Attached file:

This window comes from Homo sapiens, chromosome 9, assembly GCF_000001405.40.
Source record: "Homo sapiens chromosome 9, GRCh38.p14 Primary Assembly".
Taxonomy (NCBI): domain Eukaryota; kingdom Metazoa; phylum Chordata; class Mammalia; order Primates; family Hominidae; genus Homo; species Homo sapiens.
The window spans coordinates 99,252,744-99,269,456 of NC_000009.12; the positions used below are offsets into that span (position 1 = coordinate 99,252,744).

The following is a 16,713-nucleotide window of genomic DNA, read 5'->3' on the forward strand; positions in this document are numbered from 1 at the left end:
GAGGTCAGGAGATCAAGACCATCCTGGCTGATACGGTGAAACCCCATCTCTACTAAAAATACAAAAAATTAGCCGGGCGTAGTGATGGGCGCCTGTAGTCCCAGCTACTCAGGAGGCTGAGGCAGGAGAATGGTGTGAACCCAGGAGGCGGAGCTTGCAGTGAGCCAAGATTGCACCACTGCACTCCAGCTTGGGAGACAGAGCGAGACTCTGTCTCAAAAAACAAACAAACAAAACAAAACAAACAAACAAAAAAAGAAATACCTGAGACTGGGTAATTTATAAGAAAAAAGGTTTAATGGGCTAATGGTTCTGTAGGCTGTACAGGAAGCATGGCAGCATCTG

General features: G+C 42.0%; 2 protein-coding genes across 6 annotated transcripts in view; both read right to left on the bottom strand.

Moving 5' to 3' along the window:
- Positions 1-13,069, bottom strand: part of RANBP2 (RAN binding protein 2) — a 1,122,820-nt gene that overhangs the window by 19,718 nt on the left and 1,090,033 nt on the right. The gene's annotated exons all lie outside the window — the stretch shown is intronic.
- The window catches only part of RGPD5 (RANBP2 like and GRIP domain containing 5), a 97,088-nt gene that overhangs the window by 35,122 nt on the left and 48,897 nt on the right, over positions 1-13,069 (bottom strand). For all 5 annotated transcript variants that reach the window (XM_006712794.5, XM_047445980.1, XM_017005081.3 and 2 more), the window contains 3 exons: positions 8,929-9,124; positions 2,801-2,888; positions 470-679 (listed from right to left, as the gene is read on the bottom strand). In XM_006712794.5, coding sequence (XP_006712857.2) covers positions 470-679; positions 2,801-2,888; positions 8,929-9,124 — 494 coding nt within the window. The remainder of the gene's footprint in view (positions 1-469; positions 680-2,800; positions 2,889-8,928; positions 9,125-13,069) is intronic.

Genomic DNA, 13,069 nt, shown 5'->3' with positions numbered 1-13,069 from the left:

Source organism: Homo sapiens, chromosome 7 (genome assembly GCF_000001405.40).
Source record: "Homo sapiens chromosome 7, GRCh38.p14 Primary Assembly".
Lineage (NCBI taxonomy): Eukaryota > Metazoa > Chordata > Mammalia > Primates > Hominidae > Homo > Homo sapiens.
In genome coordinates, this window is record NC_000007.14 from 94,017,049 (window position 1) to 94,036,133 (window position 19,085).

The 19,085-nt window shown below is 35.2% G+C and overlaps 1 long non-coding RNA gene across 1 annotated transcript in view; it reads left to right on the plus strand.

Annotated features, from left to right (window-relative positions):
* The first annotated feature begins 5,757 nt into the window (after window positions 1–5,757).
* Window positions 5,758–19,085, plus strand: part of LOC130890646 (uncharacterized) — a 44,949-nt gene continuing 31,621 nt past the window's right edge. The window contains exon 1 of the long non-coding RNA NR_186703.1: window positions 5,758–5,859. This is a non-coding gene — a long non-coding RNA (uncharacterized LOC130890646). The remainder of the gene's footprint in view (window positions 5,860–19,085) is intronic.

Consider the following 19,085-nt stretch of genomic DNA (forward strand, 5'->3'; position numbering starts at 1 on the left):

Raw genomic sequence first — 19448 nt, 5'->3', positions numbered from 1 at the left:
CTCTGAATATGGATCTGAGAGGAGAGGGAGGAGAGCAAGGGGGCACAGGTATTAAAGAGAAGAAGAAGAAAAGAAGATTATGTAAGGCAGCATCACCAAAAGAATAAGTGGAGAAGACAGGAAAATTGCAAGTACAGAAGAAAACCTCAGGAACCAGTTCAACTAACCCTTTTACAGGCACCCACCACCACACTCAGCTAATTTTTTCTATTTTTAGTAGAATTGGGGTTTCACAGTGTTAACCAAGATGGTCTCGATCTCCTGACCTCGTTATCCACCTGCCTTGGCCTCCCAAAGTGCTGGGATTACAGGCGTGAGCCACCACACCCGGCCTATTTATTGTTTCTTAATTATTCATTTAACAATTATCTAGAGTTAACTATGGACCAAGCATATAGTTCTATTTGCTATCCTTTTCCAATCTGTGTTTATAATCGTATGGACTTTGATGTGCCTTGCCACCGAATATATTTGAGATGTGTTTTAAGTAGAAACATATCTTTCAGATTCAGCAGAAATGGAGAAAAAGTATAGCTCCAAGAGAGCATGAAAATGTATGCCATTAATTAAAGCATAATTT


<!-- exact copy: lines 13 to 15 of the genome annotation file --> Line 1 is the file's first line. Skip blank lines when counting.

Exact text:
Source record: "Homo sapiens chromosome 7, GRCh38.p14 Primary Assembly".
Lineage (NCBI taxonomy): Eukaryota > Metazoa > Chordata > Mammalia > Primates > Hominidae > Homo > Homo sapiens.
In genome coordinates, this window is record NC_000007.14 from 94,017,049 (window position 1) to 94,036,133 (window position 19,085).